Just a very wild guess here, but I’m thinking that Dr. Voran does not spend his days taking care of patients, like many administrators assuring us how simple this all really is if we would only take the “time” to focus on it. I have said this before, but it bears repeating: once you have a system in which a deep layer of middle managers dictate the workflow of the people actually doing the work, you will, inevitably, end up with an inefficient system that produces a low-quality end product.

    • David Voran, MD

      It’s not your efficiency it will improve. It’s going to improve the efficiency of administrators, researchers, policy makers and others. They’re having to do a lot of work now with the inadequate and practically irrelevant coding system we have today. Remember, we’re now in a world where it’s really not all about us physicians but the system as a whole.
      We can kick and scream as much as we want but since we’ve abrogated the fiscal relationship directly with patients we have to follow the rules imposed by those who pay us.
      There are a lot of ways to look at this but arguing about which terminology we are going to use as a whole is fruitless. The structural language is going to be evolving as we go forward in the same fashion medical knowledge keeps changing.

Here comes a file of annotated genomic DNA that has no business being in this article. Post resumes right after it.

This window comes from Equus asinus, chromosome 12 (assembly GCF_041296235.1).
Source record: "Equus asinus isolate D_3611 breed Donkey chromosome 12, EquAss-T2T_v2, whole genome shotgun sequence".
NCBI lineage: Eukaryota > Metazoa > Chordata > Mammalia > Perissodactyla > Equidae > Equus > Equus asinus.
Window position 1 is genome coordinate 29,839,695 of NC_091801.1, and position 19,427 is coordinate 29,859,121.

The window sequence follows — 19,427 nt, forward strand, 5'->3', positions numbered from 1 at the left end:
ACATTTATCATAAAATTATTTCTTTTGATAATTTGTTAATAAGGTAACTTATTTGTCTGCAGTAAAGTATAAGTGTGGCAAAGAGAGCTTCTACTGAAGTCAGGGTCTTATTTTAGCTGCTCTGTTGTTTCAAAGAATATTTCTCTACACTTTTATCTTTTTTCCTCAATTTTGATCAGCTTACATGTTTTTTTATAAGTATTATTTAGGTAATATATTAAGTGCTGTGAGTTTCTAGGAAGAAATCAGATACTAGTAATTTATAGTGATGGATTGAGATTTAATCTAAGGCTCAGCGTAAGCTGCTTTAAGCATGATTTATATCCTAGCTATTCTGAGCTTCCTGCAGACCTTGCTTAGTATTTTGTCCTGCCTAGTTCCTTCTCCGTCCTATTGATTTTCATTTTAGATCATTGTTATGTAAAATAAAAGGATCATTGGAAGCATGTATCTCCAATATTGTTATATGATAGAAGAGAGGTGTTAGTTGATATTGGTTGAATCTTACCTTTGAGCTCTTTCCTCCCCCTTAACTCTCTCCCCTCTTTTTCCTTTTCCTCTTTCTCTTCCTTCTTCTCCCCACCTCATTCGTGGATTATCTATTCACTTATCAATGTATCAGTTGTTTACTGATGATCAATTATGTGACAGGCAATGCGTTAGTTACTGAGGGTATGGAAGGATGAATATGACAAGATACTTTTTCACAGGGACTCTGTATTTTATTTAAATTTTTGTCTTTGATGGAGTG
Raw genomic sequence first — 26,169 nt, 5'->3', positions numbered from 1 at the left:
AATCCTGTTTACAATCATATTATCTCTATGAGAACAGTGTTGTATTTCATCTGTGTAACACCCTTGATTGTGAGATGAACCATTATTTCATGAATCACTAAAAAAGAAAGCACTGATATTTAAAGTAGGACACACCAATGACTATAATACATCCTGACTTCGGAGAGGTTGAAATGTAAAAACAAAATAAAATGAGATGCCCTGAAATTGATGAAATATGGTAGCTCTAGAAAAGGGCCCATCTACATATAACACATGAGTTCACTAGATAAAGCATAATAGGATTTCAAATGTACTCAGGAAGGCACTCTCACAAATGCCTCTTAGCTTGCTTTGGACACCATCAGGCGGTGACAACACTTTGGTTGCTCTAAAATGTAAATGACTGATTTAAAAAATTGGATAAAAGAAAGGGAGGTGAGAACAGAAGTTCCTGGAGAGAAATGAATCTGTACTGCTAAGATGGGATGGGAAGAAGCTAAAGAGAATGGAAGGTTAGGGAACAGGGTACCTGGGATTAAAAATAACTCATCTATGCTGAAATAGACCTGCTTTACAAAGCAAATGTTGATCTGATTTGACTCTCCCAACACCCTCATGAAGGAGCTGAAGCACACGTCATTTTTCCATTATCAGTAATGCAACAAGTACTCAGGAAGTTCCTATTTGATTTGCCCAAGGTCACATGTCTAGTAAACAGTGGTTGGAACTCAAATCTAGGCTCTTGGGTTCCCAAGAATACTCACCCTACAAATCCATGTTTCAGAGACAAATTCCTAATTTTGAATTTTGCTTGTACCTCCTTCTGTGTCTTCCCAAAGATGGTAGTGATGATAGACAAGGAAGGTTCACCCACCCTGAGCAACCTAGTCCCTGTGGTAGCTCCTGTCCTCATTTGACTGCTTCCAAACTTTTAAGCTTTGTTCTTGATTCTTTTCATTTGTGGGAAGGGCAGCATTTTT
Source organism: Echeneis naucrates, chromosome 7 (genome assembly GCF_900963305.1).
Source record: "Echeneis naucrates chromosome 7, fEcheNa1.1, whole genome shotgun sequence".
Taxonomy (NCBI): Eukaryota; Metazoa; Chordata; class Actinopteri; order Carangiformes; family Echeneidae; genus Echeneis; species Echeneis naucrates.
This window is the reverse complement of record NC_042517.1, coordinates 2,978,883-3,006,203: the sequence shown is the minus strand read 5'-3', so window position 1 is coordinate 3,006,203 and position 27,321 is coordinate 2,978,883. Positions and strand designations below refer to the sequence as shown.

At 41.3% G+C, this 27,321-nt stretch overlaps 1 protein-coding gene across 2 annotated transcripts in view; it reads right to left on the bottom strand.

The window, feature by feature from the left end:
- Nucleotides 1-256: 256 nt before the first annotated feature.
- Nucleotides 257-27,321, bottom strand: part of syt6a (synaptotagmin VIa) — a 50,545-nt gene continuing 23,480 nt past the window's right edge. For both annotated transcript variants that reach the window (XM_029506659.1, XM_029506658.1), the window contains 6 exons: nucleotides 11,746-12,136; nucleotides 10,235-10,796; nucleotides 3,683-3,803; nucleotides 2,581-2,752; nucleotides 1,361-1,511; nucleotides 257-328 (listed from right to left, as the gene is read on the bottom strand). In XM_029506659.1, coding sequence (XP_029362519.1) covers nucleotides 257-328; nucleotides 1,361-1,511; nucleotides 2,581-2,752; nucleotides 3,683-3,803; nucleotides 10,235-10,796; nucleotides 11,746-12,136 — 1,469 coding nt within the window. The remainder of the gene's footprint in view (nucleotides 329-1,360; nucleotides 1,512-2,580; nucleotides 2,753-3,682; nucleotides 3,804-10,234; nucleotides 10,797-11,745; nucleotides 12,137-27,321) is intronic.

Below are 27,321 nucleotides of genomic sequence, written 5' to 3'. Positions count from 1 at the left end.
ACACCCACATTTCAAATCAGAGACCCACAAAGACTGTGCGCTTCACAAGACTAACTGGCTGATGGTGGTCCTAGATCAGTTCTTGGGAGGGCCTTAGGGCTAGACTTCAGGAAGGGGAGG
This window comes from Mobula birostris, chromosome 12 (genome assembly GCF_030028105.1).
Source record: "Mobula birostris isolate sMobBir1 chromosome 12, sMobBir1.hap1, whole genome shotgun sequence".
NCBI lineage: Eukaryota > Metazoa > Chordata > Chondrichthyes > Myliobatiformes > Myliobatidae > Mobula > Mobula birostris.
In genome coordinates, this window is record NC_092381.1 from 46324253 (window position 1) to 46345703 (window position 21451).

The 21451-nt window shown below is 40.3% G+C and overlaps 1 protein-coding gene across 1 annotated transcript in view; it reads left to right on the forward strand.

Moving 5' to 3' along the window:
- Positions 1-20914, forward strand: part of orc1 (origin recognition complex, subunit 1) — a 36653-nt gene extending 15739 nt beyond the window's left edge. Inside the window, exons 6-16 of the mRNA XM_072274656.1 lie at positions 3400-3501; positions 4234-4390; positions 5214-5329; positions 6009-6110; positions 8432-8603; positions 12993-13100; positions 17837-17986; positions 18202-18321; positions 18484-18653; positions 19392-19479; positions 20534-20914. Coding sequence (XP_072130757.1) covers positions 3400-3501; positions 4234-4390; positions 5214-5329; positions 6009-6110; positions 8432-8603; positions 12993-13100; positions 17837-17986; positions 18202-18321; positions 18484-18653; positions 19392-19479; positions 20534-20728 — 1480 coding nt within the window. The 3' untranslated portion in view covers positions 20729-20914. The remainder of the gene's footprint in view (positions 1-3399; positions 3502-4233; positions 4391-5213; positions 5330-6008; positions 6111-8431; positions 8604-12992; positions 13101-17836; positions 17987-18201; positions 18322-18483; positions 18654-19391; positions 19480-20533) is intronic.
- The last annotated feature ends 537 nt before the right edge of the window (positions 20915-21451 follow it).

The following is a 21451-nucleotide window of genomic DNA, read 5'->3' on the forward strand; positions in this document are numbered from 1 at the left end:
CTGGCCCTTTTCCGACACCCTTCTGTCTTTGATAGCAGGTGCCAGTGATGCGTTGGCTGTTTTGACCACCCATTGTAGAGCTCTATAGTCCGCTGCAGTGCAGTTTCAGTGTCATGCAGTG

It just may be if we spend a little more time selecting a specific code for a visit then those who depend on those codes (most never see the notes) then maybe the rules coming down the pipe might improve. They could get worse as well but the world moves and we either need to move along with it or step aside.
      In my own world I’d like us to spend a lot less time crunching out notes and a little bit more time reconciling and maintaining problem lists so they’d be more accurate. I also think we physicians should use SNOMED-CT and let the administrators do the cross matching.

      • guest

        At least your honesty in admitting that the system is now about “administrators, researchers and policymakers” is somewhat refreshing. But here is what is slightly dishonest: statements like “it’s not about us physicians anymore,” imply that physicians who object to these trends in healthcare are just malcontents, whining about how they aren’t being catered to any more. In fact, healthcare was never about the physicians, it was (and should have continued to be) about patients and taking good care of them.
        Those of us who are expressing concern are not whining about no longer being catered to. We are concerned about a healthcare system which is creating ever-growing barriers to providing adequate patient care. Because that “little more time selecting a specific code” comes out of the time that we have to think about things that actually matter to the patient, like what is their diagnosis and how best to treat it. So truly, medicine in many ways is really no longer about the patient.